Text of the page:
The Chinese Mirror Has Two Faces? Understanding China's United Nations Peacekeeping Participation.
Abstract: This dissertation explains why and when China will deploy its troops to UN peacekeeping missions. Of interest here is the relationship between two categories of explanations: geopolitical-material and organizational drivers versus social drivers in Chinese decisions to deploy troops, and to what extent China's two images - as a member of the great powers and as a member of the Global ... read moreSouth - is relevant to Chinese deployment decisions. In order to explore the research question and tease out the causal mechanisms at play, the dissertation uses a controlled comparison of three cases of Chinese peacekeeping activity: participation in the United Nations-African Union Hybrid Operation in Darfur (UNAMID); the Chinese `missing' participation to the United Nations Mission in the Central African Republic and Chad (MINURCAT), and the Chinese participation in the United Nations Mission in South Sudan (UNMISS). Within each case there are multiple causal process observations, and in total the research spans almost a decade-long period. The theoretical innovation of this research is in debunking the popular conception that Chinese deployment to UN peacekeeping can be explained by geopolitical-material and organizational concerns alone, and illustrating that image - a social construct based on an actor's self-perception - can also be a driver in Chinese deployment decisions, where actions are taken to project an image consistent with China's own self-identified foreign policy role. Moreover, this dissertation finds that China has particular concerns in staying aligned with its great power reference group. This dissertation is the first comprehensive, theoretically-informed analysis of China's engagement in the United Nations peacekeeping regime. These findings contribute to our academic understanding of China as a foreign policy actor, and also provide policy-relevant insights for those working on China-related tasking at the United Nations and elsewhere.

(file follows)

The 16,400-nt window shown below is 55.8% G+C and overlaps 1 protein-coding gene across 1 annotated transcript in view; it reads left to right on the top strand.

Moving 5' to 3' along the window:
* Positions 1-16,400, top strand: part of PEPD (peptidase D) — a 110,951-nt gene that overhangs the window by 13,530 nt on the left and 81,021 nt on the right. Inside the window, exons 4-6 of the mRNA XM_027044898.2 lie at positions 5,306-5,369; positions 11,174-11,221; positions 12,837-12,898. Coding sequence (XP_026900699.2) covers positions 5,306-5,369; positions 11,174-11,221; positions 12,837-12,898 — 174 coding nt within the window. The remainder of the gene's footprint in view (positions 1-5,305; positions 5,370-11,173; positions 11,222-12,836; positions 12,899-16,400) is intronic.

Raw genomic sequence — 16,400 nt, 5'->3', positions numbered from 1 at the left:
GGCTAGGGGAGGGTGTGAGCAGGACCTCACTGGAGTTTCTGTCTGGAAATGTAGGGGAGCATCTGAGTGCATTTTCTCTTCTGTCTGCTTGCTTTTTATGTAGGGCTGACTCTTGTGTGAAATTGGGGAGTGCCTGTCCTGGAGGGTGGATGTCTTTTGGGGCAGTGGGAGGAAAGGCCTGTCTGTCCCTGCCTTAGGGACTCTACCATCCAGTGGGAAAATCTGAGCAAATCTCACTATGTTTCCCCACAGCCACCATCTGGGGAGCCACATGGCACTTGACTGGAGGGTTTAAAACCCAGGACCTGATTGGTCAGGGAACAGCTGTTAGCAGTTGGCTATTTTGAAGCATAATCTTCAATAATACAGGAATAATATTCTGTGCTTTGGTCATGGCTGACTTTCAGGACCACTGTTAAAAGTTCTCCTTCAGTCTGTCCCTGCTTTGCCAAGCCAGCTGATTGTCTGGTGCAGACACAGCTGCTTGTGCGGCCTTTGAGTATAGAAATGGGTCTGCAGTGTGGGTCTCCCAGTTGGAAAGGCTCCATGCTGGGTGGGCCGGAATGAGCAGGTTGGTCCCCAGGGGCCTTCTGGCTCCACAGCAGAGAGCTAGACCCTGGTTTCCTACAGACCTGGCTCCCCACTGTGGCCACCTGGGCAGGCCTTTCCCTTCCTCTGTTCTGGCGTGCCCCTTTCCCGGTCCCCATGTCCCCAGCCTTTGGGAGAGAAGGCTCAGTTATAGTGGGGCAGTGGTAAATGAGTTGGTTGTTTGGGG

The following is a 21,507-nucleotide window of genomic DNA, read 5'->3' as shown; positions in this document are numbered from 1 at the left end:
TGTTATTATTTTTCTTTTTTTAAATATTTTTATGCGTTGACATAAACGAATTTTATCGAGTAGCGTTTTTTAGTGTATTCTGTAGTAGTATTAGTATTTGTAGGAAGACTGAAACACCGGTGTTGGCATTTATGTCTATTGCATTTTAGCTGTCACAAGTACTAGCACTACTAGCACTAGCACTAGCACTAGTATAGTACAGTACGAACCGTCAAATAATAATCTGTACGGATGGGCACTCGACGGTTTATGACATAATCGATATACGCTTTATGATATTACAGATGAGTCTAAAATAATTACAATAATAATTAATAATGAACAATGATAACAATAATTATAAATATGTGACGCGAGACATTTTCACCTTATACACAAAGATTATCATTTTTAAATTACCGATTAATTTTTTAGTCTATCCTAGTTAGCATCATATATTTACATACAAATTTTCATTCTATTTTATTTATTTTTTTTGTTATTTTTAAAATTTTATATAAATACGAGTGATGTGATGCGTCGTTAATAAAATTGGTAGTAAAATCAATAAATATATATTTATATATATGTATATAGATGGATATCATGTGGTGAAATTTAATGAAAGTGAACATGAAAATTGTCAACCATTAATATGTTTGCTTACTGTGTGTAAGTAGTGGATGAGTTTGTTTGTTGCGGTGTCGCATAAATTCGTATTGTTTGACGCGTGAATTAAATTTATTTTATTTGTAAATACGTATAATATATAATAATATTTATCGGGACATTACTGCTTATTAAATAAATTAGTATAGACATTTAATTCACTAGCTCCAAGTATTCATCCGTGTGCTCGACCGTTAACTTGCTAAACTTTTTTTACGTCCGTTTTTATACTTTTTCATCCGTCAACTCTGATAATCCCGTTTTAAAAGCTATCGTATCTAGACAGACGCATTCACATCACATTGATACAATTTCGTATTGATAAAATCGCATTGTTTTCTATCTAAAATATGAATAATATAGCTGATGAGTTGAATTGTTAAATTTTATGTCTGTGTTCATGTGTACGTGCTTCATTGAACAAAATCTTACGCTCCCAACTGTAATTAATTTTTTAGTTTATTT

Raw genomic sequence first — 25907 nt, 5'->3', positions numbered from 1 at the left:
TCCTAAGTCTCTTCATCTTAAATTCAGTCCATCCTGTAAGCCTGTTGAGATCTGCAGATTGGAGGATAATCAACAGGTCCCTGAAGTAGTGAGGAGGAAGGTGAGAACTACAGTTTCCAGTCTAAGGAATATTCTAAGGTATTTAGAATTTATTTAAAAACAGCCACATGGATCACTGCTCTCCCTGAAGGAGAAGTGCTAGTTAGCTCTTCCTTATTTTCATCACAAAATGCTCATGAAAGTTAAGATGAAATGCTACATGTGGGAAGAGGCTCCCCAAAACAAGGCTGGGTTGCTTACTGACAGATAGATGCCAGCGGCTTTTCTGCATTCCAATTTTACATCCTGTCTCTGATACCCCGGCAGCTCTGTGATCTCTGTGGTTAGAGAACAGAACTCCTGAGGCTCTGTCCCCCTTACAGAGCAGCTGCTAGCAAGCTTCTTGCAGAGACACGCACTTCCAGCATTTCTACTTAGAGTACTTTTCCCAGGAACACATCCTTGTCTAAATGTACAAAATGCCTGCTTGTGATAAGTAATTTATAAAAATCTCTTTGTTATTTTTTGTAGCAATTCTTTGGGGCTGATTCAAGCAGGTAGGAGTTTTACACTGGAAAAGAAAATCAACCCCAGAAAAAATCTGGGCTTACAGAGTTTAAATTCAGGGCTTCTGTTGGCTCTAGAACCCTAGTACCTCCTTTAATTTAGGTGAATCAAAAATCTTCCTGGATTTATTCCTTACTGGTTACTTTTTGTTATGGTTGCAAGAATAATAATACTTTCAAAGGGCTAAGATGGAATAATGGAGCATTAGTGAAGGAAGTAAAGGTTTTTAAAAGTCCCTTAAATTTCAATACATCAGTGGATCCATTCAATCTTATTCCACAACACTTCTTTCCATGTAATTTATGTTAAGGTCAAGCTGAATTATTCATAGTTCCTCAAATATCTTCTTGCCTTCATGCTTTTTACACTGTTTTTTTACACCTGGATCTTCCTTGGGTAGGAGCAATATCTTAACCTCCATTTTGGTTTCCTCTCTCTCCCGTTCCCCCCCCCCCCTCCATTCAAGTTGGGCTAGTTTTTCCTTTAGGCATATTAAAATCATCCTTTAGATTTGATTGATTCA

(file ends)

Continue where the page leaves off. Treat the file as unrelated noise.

Thesis (Ph.D.)--Tufts University, 2012.
Submitted to the Dept. of Diplomacy, History, and Politics.
Advisor: Daniel Drezner.
Committee: Alastair Iain Johnston, Ian Johnstone, and Alan Wachman.
Keywords: International relations, Political Science, and International law.read less